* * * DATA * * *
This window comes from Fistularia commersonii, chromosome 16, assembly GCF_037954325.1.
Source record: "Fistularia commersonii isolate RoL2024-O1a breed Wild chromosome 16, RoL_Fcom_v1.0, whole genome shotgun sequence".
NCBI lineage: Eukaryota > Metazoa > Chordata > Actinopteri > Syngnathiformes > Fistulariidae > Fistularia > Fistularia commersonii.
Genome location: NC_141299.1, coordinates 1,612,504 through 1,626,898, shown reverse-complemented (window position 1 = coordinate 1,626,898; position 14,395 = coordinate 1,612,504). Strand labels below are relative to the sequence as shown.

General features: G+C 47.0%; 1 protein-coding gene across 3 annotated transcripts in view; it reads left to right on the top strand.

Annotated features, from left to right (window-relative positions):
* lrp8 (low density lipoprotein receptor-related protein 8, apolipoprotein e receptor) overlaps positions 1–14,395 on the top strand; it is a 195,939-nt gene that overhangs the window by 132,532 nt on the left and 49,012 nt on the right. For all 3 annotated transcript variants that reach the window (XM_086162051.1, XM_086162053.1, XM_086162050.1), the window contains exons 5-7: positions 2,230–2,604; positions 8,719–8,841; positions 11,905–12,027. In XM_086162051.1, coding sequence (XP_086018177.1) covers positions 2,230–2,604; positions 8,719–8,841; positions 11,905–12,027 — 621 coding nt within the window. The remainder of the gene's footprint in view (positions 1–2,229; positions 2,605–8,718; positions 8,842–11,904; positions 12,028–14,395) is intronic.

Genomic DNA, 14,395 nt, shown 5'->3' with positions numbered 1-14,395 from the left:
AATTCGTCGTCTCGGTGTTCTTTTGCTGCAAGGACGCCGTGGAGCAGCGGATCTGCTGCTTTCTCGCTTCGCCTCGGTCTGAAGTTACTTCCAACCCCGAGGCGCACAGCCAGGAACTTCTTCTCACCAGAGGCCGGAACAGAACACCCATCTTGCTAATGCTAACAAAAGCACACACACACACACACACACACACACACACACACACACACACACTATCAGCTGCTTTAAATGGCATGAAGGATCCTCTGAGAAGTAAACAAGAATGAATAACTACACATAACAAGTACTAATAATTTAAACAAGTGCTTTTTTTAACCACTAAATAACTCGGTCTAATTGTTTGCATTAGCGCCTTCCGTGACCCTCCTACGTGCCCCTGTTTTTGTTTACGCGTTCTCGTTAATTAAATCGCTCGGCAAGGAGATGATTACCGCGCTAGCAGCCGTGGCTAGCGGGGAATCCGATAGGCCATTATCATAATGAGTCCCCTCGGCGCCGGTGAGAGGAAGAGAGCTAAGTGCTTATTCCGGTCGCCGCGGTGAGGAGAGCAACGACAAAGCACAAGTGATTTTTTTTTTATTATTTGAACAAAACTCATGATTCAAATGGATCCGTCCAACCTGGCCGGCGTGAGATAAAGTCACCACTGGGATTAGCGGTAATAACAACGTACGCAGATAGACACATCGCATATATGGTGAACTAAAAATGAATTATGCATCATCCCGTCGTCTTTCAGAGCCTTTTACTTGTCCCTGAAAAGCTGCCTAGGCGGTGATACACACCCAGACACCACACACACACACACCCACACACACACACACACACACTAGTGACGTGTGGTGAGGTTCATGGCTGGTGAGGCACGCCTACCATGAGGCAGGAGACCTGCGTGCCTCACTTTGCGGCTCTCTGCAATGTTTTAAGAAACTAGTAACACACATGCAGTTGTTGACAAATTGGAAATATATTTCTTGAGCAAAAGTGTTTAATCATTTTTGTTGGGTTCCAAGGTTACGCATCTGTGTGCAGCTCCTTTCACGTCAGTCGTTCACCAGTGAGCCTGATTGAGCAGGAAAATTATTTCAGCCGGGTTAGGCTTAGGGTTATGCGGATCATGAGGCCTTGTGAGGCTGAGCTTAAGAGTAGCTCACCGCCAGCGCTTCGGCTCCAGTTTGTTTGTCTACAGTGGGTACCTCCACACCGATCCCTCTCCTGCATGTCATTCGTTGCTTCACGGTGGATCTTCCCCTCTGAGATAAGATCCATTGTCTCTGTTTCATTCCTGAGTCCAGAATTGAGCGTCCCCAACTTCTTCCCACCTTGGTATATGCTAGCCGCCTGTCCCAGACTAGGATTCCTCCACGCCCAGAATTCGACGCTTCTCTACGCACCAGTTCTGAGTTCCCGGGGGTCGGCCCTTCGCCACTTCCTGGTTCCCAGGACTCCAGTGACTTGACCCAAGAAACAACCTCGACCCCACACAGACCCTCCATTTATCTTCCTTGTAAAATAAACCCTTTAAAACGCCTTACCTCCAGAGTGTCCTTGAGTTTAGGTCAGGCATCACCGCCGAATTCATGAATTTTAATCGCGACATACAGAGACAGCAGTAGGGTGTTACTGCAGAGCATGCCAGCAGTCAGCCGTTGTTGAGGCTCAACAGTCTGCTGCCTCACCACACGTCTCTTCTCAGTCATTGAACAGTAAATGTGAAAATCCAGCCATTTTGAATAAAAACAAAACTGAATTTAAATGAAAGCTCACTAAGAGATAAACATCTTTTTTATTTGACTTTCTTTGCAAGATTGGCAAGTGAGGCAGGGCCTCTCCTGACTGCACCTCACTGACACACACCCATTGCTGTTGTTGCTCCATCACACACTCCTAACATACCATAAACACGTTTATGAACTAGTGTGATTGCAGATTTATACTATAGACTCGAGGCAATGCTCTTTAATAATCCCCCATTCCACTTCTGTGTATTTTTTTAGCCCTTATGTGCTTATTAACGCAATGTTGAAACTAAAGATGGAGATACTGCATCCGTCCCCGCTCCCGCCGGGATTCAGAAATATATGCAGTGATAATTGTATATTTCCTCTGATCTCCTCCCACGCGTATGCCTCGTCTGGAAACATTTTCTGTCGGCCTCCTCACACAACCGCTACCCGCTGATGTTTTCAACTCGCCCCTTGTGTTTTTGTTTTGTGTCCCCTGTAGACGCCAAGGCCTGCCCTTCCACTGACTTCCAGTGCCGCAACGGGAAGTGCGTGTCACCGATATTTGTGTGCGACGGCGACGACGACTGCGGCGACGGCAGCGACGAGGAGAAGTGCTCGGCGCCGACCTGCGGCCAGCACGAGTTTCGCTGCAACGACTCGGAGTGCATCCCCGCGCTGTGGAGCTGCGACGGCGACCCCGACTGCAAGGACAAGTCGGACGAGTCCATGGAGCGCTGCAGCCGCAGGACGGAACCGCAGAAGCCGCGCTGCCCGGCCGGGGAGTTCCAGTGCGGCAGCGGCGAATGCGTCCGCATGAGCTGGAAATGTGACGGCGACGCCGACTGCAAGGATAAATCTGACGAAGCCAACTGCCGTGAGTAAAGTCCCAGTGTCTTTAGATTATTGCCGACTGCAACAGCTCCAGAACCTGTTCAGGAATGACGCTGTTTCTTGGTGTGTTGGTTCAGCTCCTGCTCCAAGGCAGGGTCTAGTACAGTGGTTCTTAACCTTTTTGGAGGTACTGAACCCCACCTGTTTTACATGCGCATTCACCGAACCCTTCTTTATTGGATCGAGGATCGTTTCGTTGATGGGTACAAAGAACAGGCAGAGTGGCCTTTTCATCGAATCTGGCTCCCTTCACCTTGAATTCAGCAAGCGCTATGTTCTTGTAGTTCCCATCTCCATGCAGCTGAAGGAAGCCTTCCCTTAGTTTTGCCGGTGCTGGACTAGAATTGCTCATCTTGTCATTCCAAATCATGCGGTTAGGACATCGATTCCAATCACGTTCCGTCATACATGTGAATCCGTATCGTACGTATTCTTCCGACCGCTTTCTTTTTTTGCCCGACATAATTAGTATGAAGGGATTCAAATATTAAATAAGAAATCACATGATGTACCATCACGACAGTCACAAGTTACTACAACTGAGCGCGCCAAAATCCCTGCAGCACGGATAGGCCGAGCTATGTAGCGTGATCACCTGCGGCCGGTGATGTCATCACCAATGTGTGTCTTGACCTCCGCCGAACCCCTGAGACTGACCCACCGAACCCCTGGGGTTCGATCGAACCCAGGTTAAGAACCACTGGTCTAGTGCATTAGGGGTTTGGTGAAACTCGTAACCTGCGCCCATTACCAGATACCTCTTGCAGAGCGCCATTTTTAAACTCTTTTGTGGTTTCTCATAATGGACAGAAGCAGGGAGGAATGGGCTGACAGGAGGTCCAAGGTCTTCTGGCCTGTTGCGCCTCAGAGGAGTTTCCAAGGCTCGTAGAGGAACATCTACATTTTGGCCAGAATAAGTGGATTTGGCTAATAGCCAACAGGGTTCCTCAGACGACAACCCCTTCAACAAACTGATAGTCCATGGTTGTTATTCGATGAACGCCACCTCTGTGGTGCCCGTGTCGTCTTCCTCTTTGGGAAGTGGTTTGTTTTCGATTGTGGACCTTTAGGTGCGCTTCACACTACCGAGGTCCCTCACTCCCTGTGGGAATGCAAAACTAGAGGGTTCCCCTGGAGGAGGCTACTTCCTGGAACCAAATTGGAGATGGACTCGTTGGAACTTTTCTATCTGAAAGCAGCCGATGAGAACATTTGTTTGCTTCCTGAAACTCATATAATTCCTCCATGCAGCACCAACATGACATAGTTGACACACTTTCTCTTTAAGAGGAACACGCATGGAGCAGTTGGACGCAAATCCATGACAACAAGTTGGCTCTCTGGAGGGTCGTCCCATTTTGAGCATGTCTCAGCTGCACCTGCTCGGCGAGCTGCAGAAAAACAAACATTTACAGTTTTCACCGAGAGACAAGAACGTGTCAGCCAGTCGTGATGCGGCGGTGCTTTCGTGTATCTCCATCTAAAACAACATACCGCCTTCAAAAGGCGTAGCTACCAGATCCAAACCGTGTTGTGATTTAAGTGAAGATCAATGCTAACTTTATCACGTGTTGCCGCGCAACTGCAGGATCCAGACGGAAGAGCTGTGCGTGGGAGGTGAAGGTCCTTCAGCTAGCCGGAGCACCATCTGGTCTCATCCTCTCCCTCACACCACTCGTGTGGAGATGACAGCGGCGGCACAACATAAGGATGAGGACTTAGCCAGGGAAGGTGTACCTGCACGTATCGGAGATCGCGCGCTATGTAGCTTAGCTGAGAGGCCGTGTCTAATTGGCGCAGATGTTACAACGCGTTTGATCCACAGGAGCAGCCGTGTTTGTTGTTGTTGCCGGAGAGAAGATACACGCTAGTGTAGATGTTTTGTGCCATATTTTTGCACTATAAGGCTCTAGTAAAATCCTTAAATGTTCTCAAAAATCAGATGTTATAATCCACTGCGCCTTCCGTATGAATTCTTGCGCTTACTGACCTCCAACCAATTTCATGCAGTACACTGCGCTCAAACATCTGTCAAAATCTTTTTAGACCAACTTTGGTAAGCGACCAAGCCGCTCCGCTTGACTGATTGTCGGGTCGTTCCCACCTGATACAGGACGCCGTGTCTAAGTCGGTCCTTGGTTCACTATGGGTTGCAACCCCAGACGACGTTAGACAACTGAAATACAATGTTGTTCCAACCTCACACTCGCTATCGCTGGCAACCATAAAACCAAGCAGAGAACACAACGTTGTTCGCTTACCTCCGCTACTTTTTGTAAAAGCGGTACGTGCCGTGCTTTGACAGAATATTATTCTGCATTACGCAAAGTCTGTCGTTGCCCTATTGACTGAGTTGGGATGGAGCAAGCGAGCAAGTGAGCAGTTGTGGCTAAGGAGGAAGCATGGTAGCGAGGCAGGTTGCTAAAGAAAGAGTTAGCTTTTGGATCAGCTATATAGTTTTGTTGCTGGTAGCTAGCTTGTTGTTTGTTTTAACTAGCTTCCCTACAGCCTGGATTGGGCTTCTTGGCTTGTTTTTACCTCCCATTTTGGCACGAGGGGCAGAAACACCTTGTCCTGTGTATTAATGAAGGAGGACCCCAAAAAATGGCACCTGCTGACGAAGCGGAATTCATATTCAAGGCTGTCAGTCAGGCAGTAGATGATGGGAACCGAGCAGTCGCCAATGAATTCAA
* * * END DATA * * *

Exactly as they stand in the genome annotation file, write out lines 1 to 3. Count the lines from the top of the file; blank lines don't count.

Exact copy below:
This window comes from Fistularia commersonii, chromosome 16, assembly GCF_037954325.1.
Source record: "Fistularia commersonii isolate RoL2024-O1a breed Wild chromosome 16, RoL_Fcom_v1.0, whole genome shotgun sequence".
NCBI lineage: Eukaryota > Metazoa > Chordata > Actinopteri > Syngnathiformes > Fistulariidae > Fistularia > Fistularia commersonii.